Friday, August 14, 2009

Little theater precocious in ‘Beauty and the Beast’

Published in The News Tribune, Aug. 14, 2009
Pictured, left to right: Micheal Carr as Cogsworth, Rusty Flounders as the prince, James Knickerbocker as Lumiere.Photo by Erin Lund

“Disney’s Beauty and the Beast” is a show ideally suited for big stages with lots of money for props, sets, costumes and lighting. It should probably not even be attempted by small community theaters, but Paradise Theatre in Gig Harbor does it justice despite a few unfortunate performances.

Paradise is the epitome of community theater. It is a place where youths and amateur actors can hone their skills, where a few imperfections are forgivable and where, from time to time, you might see the first sparks of a shooting star in development.

For example, watch out for Andrew Knickerbocker, who plays Chip. Even though his role is small, you get a glimpse here that he and some of the other young actors in this show could become well known on South Sound stages, if not beyond.

The staging, lighting and the exuberance of the cast – especially F. James Raasch as Gaston and a number of the supporting and ensemble actors – make this performance a joyful experience.

The lighting effects, most noticeably when the Beast is transformed into the prince, are worthy of larger and more professional theaters. Kudos to Jeff Richards and Mike Dullum for lighting and sound.

The sets are simple but effective painted backdrops, and the numerous set changes are done quickly and unobtrusively.

Most of the actors are excellent, from Katin Jacobs-Lake, who is in spectacular voice as Belle, to an ensemble cast consisting mostly of the Dullum and Knickerbocker families.

The five-piece pit orchestra sounded much larger than it was and added dramatic effect, especially Manny Garcia’s trumpet and Nick Richards’ percussion.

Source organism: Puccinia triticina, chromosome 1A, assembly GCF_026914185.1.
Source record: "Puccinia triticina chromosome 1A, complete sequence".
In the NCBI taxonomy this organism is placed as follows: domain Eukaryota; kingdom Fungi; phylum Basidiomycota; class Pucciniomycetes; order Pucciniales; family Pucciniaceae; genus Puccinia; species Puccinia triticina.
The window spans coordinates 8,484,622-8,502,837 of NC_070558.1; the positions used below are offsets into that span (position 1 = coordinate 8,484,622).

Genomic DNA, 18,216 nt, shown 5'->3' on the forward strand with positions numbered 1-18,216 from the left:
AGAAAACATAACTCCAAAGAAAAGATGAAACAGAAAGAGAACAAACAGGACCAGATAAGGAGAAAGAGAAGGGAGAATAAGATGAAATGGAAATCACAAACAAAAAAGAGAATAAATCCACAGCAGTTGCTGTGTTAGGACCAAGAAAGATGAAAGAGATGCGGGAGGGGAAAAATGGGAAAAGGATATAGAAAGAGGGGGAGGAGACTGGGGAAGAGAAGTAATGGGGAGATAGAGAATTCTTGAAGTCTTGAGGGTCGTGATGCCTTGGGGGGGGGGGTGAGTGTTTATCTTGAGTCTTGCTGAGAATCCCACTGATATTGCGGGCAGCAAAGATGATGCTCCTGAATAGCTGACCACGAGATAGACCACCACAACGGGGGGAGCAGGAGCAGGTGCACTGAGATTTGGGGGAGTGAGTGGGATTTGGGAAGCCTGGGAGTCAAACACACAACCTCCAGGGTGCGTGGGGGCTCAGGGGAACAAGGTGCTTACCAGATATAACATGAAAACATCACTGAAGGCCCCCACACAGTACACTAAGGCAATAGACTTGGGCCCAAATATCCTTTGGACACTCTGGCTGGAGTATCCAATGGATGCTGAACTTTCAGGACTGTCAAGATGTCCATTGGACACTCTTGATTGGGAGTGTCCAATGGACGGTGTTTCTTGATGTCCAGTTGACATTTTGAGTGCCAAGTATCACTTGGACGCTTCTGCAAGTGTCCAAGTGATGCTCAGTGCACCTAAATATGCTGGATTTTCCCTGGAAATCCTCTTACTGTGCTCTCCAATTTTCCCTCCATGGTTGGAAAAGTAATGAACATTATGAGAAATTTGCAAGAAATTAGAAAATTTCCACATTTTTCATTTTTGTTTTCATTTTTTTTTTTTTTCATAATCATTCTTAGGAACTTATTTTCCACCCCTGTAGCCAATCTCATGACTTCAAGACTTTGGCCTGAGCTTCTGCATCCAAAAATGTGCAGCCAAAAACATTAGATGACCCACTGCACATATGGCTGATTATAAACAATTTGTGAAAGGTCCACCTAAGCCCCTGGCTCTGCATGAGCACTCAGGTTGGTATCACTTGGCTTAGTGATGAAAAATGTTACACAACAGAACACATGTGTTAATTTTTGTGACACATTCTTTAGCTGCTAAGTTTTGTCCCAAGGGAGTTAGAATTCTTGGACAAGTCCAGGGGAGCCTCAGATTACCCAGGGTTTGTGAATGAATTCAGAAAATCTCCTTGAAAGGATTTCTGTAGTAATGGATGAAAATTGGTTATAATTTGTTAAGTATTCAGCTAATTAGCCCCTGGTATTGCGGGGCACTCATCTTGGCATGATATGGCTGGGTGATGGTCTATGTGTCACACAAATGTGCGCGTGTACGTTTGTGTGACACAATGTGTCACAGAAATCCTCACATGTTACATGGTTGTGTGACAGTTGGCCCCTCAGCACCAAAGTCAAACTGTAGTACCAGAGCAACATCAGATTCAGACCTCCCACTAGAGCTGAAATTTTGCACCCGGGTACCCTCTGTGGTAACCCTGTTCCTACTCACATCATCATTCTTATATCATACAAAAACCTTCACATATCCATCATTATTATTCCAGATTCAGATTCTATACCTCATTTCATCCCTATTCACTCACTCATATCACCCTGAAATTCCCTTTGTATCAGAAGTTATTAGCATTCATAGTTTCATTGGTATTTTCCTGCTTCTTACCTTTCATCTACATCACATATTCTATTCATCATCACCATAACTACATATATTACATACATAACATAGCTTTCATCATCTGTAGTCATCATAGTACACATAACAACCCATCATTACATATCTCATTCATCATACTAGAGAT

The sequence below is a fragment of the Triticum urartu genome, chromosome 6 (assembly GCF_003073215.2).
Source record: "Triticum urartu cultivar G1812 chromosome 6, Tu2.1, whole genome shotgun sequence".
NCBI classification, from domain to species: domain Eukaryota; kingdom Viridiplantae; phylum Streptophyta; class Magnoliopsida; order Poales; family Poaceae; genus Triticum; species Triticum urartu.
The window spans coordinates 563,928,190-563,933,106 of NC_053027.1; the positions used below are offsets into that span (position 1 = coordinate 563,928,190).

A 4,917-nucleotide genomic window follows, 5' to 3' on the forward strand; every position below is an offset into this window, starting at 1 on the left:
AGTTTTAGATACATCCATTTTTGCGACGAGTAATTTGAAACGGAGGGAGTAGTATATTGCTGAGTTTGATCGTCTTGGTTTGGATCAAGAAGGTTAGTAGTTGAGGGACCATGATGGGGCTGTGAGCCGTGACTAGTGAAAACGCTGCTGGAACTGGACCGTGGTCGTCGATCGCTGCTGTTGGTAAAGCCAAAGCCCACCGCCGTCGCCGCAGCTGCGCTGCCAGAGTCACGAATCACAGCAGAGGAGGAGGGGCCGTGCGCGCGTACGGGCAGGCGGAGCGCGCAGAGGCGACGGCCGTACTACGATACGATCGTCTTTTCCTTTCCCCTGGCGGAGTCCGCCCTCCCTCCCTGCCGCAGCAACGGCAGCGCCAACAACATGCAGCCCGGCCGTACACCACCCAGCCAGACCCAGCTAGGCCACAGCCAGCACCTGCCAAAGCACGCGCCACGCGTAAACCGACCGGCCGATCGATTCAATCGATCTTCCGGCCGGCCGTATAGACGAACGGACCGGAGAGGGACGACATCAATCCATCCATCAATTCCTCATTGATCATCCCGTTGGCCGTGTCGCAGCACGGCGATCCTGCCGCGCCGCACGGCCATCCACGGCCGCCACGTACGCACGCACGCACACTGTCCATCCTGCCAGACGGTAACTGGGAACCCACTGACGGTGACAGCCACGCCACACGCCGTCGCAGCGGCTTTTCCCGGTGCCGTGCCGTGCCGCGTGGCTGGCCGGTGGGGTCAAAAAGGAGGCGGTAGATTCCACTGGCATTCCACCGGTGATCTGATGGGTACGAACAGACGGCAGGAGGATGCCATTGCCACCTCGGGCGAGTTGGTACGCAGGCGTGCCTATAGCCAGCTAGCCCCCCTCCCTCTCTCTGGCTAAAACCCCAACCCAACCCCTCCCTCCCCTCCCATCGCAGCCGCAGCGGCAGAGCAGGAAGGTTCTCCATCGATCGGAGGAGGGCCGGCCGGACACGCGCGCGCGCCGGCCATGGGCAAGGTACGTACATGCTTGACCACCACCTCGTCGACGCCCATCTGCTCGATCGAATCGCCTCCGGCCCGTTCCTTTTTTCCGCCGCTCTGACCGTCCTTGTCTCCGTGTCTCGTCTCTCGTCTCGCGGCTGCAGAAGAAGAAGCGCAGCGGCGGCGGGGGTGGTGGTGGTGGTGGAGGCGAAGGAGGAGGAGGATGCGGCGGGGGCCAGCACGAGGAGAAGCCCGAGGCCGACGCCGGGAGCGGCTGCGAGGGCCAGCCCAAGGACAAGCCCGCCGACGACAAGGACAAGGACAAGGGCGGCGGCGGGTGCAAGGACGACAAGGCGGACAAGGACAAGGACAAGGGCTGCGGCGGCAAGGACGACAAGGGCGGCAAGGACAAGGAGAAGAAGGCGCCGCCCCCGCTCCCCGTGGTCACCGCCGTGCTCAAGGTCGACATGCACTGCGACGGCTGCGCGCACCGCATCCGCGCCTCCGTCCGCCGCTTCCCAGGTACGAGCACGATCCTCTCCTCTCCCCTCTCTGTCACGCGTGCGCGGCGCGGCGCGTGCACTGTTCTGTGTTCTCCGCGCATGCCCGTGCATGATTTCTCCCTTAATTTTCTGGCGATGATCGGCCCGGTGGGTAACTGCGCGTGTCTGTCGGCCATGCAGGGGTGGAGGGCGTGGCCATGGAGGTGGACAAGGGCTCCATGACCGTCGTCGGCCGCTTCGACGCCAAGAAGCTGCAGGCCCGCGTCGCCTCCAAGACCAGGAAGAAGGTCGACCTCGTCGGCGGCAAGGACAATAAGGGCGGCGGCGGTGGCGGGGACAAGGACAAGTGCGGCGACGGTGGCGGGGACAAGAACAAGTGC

The critical roles of The Beast and Belle’s father could have been better cast. Rusty Flounders is frightening as the mad beast but not quite believable when the monster becomes more sensitive and loving, and his singing is uneven at best. Jon Elston is not convincing as Belle’s father. His old-man shuffle came across as unnatural, and he has the same silly expression on his face throughout most of the play.

Jacobs-Lake is totally convincing as Belle. She appears self- possessed and natural in the role. Nothing is forced. Her singing is clear and strong, and her emotions ring true.

Raasch’s Gaston owns the stage. Physically he is ideally cast. He is so lovable, and his portrayal of the self-centered buffoon is so funny that you almost hate it when Gaston becomes vicious near the end. His lackey, Le Fou, is played with comic exuberance and great physical action by Taylor Herbstritt.

Outstanding in supporting roles are James Knickerbocker as Lumiere, Vicki Knickerbocker as Mrs. Potts, Valerie Jolibois as the flirtatious Babette and Micheal Carr as Cogsworth.

Vicki Richards’ choreography is outstanding. The big production numbers are beautifully choreographed, and the dancing is great, with flips and handsprings by some of the preteen cast members.

“Beauty and the Beast” runs 21/2 hours, including a 10-minute intermission. The time flies by. It is a show that can be enjoyed equally by children and adults.

WHEN: 7:30 p.m. Friday-Saturday, 3 p.m. Sundays through Aug. 23
WHERE: Paradise Theatre, 9911 Burnham Drive NW, Gig Harbor
TICKETS: $20 adults, $17 seniors, $10 students, with group discounts

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